A small group of Jewish activists who vowed to defy Israel's blockade of Gaza were forced to land their boat in the Israeli port of Ashdod on Tuesday, after Israeli warships intercepted their boat. Activists said the vessel was not raided.
AFP - Israeli warships on Tuesday intercepted a Jewish activist boat trying to run the naval blockade on the Gaza Strip after it refused to heed calls to change course, organisers told AFP.
"Ten Israeli warships forced the boat to head for (the Israeli port) of Ashdod by force, but without raiding the ship," said Amjad al-Shawa, a Gaza-based organiser.
"They surrendered because they were surrounded. They had no choice," he added.
Shawa said the warships had surrounded the tiny British-flagged vessel and warned they would stop it by force if it stayed on course for the Hamas-run enclave.
Earlier, Yonatan Shapira, one of the Israeli activists on board, said the navy had made contact and ordered the "Irene" to change course.
"They said we were approaching an area under naval blockade and told us to change course," Shapira told AFP by satellite telephone, saying the boat was about 20 miles from the Gaza coast.
The navy also warned that the passengers and crew would be held legally liable if they insisted on heading to Gaza, especially those with Israeli nationality. Five of those on board are Israelis.
The sound of a voice over a megaphone urging the vessel, "Irene", to "change course" could be heard in the background.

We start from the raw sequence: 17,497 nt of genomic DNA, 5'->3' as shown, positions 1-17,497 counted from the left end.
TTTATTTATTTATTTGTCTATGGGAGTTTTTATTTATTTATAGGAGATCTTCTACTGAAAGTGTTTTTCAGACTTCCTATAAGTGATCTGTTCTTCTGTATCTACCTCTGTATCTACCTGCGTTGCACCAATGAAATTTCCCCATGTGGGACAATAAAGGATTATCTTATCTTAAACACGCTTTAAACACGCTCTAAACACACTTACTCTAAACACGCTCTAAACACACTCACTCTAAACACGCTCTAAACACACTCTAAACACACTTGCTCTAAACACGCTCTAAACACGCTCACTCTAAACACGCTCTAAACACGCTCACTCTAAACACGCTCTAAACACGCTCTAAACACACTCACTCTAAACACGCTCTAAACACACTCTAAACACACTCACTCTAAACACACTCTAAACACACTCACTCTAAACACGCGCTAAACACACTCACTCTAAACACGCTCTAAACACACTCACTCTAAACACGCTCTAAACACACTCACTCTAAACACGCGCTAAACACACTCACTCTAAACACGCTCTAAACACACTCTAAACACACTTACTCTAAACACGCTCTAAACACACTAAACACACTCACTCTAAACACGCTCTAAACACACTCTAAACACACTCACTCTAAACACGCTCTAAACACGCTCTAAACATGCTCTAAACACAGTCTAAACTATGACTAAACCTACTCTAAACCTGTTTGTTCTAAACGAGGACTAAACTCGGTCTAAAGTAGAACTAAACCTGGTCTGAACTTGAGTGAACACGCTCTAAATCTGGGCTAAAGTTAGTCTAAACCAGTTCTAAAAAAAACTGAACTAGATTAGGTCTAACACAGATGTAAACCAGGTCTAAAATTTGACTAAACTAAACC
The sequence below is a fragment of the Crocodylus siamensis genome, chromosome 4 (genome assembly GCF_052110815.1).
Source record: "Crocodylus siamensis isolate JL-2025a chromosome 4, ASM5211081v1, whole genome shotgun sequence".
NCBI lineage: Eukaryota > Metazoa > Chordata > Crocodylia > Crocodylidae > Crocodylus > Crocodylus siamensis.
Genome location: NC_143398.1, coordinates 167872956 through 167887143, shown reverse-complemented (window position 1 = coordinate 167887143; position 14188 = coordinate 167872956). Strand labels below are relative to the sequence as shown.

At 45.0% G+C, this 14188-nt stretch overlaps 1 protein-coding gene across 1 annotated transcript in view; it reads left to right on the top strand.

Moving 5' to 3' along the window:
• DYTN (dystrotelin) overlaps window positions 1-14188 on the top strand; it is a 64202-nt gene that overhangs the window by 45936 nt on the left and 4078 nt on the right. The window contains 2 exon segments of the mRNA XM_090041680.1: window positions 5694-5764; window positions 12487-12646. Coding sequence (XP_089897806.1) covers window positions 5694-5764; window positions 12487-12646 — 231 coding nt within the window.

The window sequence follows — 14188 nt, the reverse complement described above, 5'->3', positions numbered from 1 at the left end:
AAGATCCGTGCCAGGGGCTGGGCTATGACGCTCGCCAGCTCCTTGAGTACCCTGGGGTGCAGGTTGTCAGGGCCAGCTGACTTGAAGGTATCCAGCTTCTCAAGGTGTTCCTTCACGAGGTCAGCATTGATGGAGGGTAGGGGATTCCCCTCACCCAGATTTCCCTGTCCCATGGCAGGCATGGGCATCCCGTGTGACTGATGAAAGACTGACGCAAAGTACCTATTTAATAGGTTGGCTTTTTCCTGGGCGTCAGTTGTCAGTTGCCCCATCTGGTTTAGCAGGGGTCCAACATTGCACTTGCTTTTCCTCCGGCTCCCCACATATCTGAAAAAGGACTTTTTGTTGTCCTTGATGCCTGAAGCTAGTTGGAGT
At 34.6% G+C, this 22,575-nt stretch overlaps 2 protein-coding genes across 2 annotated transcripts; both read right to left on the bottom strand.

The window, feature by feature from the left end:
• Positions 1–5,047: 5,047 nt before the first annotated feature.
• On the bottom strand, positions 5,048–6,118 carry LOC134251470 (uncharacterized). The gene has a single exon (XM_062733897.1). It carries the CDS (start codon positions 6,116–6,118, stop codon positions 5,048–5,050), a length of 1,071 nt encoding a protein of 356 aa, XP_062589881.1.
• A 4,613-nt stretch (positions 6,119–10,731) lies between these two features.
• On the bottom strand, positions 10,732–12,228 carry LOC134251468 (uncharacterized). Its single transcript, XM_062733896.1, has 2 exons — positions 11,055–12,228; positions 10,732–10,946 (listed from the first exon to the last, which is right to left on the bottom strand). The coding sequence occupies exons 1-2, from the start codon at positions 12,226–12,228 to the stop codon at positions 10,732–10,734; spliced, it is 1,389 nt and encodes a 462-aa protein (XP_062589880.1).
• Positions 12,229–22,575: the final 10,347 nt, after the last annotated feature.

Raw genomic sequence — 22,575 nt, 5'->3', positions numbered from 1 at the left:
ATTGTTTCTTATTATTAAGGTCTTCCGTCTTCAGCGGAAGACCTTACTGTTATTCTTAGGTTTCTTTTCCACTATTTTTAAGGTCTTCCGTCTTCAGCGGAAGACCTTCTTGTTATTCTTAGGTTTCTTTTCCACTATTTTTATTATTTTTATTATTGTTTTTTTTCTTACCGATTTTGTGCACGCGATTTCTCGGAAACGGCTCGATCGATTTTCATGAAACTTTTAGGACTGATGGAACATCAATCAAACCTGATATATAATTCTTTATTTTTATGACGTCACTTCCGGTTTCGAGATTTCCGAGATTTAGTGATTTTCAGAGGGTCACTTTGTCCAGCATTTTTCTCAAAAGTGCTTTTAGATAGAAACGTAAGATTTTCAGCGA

The military had no immediate comment on the situation and refused to confirm that contact had been made with the boat, which is carrying seven Jewish activists from Israel, Britain, Germany and the United States, and two journalists, one of whom is an Israeli.
Israel had warned it would halt the vessel and divert it to the southern Israeli port of Ashdod if it entered Gaza waters.
Shapira had earlier said the boat hoped to reach Gaza during the morning. The activists have insisted they are not looking for a confrontation with Israeli forces.
"We have a policy of non-violence and non-confrontation," Shapira, a former Israeli pilot, told AFP on Sunday. "But if the Israeli army stops the boat, we will not help them to take it to Ashdod."
In the past, Israel has said it would deliver any humanitarian cargo to Gaza overland after towing such boats to Ashdod.
In May, Israeli forces intercepted a six-ship flotilla heading for Gaza but the raid went badly wrong and nine Turkish activists -- including one with US citizenship -- were killed, prompting a wave of international condemnation.
Israel said its troops resorted to force only after they were attacked while rappelling onto the deck of the lead ship. Pro-Palestinian activists on board say the soldiers opened fire as soon as they landed.
The voyage of the Irene is organised by the London-based Jews for Justice for Palestinians.
Prominent British supporters listed on its website include humourist and actor Stephen Fry and Marion Kozak, the mother of newly-elected Labour Party leader Ed Miliband and of former foreign minister David Miliband.
On board the Irene are 82-year-old Holocaust survivor Reuven Moskovitz and Rami Elhanan, an Israeli whose daughter Smadar was killed in a 1997 Palestinian suicide bombing in Jerusalem.
With them are a German nurse, British and US peace activists, Shapira's brother and a reporter for Israel's Channel 10 television.
Israel and Egypt sealed Gaza's borders after Palestinian militants captured an Israeli soldier in June 2006 and tightened the blockade a year later when the Islamist Hamas movement seized power, allowing in only humanitarian aid.
Israel eased the closures to allow in all purely civilian goods in the aftermath of the deadly flotilla raid, but still restricts dual-use items such as construction materials that could be used to build militant fortifications.
Date created : 2010-09-28